Then there’s a version of Massive Attack‘s Karmacoma, already a year old, called Fake The Aroma, which is good but not really that different. It’s followed, however, by Suede’s version of Shipbuilding, which is, unfortunately, diabolical. Brett emotes like a maiden aunt and the band simper through the arrangement as if trying to replicate the original like-for-like.
The Charlatans do a decent job on Time For Livin, then it’s the – gasp! – Stereo MCs. The who? Come 1995 they’d not done a single bloody thing since their debut album years ago, so this was trailed as their first “new material”. They needn’t have bothered, though nowadays it’s a cautionary reminder of how a) they could never really sing and b) they could never really play.
Sinead O’Connor‘s version of Ode to Billie Joe, a last minute addition to the album, still sounds great. Unlike The Levellers with their fuck-you finger-pointing ranting. “I see fences where there was no fence before” – fuck off.
Then it’s the Manic Street Preachers with an ace version of Raindrops Keep Falling On My Head. This was a big deal for TV Cream at the time, being the band’s first official thing since Richey disappeared. TVC would see them later in the year supporting – *supporting* – Oasis, whose love affair with The Beatles had by that point reached the extent of Noel Gallagher treating the audience to a version of Octopus’s Garden on his acoustic guitar. From Revol to revolting in the course of one evening.
Terrorvision, another Evans-eulogised act, grind out some polite and decent enough funk before the KLF rustle up a rather half-arsed version of the Magnificent Seven theme, done entirely on synths with more samples and what sounds like a child playing a bassline on a Casio keyboard.
Much better stuff lies ahead, in the shape of the Planet 4 Folk Quartet. Even now TV Cream is unsure as to who, or what, this is. Was this Brian Eno’s contribution? It’s one of the best bits of the album: jaunty (but not whimsical) electronica. And it’s followed by the delightful version of Dream A Little Dream by Terry Hall and – ooh – Salad, with the lovely Marijine van der Vlugt (sic). Stephen Street produced this, and it’s his voice that’s heard introducing it. This was what the mid-90s was all about, not Keith Allen rubbing cocaine into Damon Albarn’s hair.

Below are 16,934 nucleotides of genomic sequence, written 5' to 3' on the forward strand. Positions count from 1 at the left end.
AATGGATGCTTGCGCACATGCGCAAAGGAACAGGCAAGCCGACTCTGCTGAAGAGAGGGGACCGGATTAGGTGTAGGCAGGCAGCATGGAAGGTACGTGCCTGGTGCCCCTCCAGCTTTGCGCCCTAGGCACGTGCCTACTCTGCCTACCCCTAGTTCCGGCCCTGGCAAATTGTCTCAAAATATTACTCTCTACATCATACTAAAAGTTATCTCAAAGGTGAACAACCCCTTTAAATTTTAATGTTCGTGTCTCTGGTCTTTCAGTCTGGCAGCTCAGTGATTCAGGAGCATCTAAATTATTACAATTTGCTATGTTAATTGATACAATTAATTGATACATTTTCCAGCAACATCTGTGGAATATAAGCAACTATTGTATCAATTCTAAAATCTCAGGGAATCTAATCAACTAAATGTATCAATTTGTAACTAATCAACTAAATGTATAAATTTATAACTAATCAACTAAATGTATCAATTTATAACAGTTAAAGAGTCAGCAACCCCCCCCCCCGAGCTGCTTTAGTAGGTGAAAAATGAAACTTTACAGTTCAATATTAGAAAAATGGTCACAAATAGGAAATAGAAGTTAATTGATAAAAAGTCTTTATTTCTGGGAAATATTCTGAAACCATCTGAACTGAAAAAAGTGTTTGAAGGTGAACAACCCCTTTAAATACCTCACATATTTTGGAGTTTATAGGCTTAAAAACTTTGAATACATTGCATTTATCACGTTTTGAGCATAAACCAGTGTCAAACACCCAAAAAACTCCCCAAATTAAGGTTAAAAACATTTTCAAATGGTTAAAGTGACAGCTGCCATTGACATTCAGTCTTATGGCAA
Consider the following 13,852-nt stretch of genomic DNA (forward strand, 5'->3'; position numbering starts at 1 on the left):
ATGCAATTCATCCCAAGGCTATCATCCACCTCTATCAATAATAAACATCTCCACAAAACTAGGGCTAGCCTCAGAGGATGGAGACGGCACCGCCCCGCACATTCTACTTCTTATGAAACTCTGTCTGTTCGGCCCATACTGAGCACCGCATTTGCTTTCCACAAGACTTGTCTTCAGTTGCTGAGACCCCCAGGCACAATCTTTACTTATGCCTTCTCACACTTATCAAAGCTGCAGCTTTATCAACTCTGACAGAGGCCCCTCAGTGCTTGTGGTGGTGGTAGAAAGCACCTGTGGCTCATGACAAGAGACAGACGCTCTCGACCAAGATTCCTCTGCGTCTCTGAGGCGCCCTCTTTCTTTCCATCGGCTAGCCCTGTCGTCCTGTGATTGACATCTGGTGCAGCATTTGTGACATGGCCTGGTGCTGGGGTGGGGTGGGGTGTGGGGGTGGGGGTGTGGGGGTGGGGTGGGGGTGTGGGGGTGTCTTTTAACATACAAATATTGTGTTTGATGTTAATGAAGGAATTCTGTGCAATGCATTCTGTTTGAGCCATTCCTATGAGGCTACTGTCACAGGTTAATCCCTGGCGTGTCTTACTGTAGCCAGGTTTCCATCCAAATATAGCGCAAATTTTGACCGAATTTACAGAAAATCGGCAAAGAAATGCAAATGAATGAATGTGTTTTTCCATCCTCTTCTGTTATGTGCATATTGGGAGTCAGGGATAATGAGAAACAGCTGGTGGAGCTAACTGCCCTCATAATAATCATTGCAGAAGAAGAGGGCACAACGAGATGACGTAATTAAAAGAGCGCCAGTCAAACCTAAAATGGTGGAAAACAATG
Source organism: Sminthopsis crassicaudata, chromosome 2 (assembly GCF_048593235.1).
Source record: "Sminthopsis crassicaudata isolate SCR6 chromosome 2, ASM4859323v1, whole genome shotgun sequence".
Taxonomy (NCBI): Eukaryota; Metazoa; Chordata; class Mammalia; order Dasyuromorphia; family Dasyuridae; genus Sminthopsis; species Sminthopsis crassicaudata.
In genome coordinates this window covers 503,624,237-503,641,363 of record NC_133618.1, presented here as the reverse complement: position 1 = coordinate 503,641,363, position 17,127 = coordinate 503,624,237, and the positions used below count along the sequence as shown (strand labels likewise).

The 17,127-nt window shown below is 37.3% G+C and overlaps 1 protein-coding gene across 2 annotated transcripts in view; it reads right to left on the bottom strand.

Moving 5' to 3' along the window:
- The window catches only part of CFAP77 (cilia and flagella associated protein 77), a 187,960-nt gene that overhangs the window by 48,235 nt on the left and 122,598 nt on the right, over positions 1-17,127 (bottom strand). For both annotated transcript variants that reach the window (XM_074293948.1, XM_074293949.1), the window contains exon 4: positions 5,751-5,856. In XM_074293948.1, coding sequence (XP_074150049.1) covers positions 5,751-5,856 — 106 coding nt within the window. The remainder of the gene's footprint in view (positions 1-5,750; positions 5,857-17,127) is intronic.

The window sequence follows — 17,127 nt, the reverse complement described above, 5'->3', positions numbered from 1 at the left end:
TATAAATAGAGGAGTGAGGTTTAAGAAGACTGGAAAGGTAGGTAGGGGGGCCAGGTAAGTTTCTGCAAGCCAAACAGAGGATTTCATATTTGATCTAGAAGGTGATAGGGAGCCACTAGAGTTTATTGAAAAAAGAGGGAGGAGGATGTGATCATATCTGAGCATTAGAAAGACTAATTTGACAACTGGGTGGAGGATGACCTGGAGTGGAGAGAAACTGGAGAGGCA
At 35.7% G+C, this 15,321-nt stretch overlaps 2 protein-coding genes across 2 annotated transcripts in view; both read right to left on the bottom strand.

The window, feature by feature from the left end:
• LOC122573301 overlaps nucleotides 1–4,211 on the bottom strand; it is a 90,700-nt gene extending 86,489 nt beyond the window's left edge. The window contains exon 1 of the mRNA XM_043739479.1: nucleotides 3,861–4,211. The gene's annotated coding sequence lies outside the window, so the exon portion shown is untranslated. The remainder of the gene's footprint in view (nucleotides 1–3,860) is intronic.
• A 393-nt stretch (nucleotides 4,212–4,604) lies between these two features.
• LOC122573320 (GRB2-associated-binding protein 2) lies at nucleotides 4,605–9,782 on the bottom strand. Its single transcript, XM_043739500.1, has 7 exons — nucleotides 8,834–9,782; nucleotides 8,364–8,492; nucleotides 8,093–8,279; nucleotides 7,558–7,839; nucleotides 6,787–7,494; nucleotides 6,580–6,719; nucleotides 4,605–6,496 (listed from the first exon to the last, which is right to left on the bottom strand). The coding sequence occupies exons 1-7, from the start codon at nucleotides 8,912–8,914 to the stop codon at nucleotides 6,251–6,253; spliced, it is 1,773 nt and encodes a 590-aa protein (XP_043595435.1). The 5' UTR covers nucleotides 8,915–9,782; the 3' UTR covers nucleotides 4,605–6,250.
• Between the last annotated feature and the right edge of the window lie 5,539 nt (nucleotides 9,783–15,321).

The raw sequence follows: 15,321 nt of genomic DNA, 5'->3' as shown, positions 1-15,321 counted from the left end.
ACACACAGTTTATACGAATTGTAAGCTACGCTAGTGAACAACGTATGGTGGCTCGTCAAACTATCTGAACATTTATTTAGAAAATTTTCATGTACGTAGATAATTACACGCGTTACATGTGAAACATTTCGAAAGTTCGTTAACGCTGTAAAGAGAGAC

Speaking of which, after Neneh Cherry does something called 1,2,3,4,5 (“Once I caught a fish alive”), there’s Blur’s AWFUL contribution: an instrumental with a fucking clever-clever name (Eine Kleine LiftMusik) involving a tuneless piano and Damon going doo-wah doo-wah like a girl. Considering they were kings of Britain in 1995, you’d have thought they’d have put in a bit more effort.
The finale was the big publicity thing: Paul Weller, Noel Gallagher and Macca doing Come Together at Abbey Road. This was where the defining image of the whole Help project came from, the three of them in the studio, with Macca looking at least 10 years younger than Weller and telling everyone how “I wrote a new song on the way down, have we got time to record it?” (they didn’t). It’s an OK version, perhaps not the spectacular climax it should have been, but the novelty carries it safely home.
On the day of its release, the men in suits at Gallup decided the Help album wasn’t a proper album and therefore couldn’t be included in the following day’s charts. It got a mention in passing by whoever was doing the Top 40 – Goodier, presumably – but that was it. There have been follow-ups, but none have had the buzz and the guess-the-artist potency of the original.
TV Cream still thinks it’s one of the finest albums of the decade. It captured the best and worst of those best and worst of times.